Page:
Havven connects collateral holders with those who require low volatility, enabling an incentive-based market for stability. Collateral holders are rewarded when users transact in the stablecoin, compensating them for staking the system.
Instead of a government backing the worth of paper (or fiat) money, the founders of Havven are creating a platform where transaction fees generated by the network collateralize both the system and create a stable price for their cryptocurrency asset.
The overcollateralization of the network will provide the stability of value that users desire, along with the issuance of only 20% of its “worth via the secondary, associated “transaction” token called nomins.
The value of the havven cryptocurrency will be established after the crowd sale is complete. $1,200,000 has already been raised prior to the crowd sale.
Let’s assume Alice wants to be a part of a cryptocurrency system which has a token that is a guaranteed value (whatever that is). In this case, it is the dollar.
Alice sends 10 ETH (worth $5000) to a smart contract on the havven platform during the crowd sale. The important detail? Alice invests $5,000.
After the token sale closes, the value of the havven collateral pool will be established. Each havven will be worth 50 cents (USD).
Alice, as a result, thanks to a smart contract that executes at the end of the sale, will get 10,000 havvens (also worth USD$5,000) directly into her wallet.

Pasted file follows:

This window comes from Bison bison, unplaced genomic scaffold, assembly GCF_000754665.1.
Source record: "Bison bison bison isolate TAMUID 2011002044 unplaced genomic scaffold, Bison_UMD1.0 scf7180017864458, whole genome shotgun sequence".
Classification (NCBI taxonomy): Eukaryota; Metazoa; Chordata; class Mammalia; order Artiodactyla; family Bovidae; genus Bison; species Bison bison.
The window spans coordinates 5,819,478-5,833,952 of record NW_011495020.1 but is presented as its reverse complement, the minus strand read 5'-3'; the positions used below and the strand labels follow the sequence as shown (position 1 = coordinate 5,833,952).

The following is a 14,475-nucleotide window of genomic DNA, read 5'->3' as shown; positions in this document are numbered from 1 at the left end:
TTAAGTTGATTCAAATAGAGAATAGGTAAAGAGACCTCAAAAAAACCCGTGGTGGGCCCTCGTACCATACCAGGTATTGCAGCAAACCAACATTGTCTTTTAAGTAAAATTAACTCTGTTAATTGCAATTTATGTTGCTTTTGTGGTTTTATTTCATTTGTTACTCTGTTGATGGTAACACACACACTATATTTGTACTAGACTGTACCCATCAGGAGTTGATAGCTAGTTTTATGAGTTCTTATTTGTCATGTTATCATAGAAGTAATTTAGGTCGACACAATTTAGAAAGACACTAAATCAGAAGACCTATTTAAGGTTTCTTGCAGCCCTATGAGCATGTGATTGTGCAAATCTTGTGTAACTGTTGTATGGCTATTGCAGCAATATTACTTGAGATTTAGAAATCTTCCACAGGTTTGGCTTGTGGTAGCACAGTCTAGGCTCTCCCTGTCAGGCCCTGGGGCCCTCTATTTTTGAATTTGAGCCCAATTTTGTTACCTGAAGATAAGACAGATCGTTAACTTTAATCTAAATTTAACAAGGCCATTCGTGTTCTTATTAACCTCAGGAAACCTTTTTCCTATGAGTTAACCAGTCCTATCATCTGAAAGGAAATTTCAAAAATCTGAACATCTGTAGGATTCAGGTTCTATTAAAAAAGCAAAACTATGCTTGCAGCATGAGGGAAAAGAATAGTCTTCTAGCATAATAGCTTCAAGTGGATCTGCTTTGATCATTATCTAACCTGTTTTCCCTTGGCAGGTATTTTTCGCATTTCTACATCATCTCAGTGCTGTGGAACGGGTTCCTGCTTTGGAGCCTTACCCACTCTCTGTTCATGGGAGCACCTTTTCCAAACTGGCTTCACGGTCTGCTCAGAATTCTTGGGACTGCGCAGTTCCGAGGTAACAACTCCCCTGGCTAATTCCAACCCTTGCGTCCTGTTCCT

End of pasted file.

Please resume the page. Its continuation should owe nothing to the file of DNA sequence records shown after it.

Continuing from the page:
These havvens are escrowed and Alice now has 1,000 nomins (worth $1) each in her wallet.
Enter the second person, Bob. Bob wants to use cryptocurrency that has a stable value, to buy something. He buys nomins to do that because they have a stable value of $1.
When he does so, Alice, along with the other havven holders, are rewarded for backing the system and guaranteeing Bob a stable price for his tokens.
Bob also sends a few nomins to his friend Carol. Other havven holders on the network also get a small piece of the associated transaction fee.
The Havven platform is designed to use two forms of cryptocurrency.
The features of the platform include:
The havven: This is the “investment” cryptocurrency that users buy to become investors in the system and to associate “value” with the fund.
The nomin: Nomins are given a collateralized worth from the havven fund. They are also interchangeable with ETH tokens. Nomins function both as a stable value cryptocurrency and the currency of exchange on the network.
Over collateralized fund: The investment fund is overcapitalized to allow people to make “stability” transactions backed by a fund worth a great deal more. This allows for the stability of the coin value – even if cryptocurrencies themselves including ETH change in value.
Reward system: Nomins are sold by the Havven system for ETH. Nomins are sold for ETH. ETH is deposited in the investor’s wallet. So is a small transaction fee. Both nomin holders who buy the currency and then transact with it and havven holders are rewarded by a small piece of every nomin transaction.
Here are the details of the upcoming Havven token sale:
Token name: HAVVEN
Token base: Ethereum (ERC-20 compliant)
Token supply: 60,000,000
Token sale duration:: February 28 – March 6 2018.
Token sale target: $30 million (hard cap)
Token exchange rate:: 1:1 investment with USD/ETH investment. After the crowdsale, it is planned that the havven will be worth 50 cents and each nomin will be worth $1.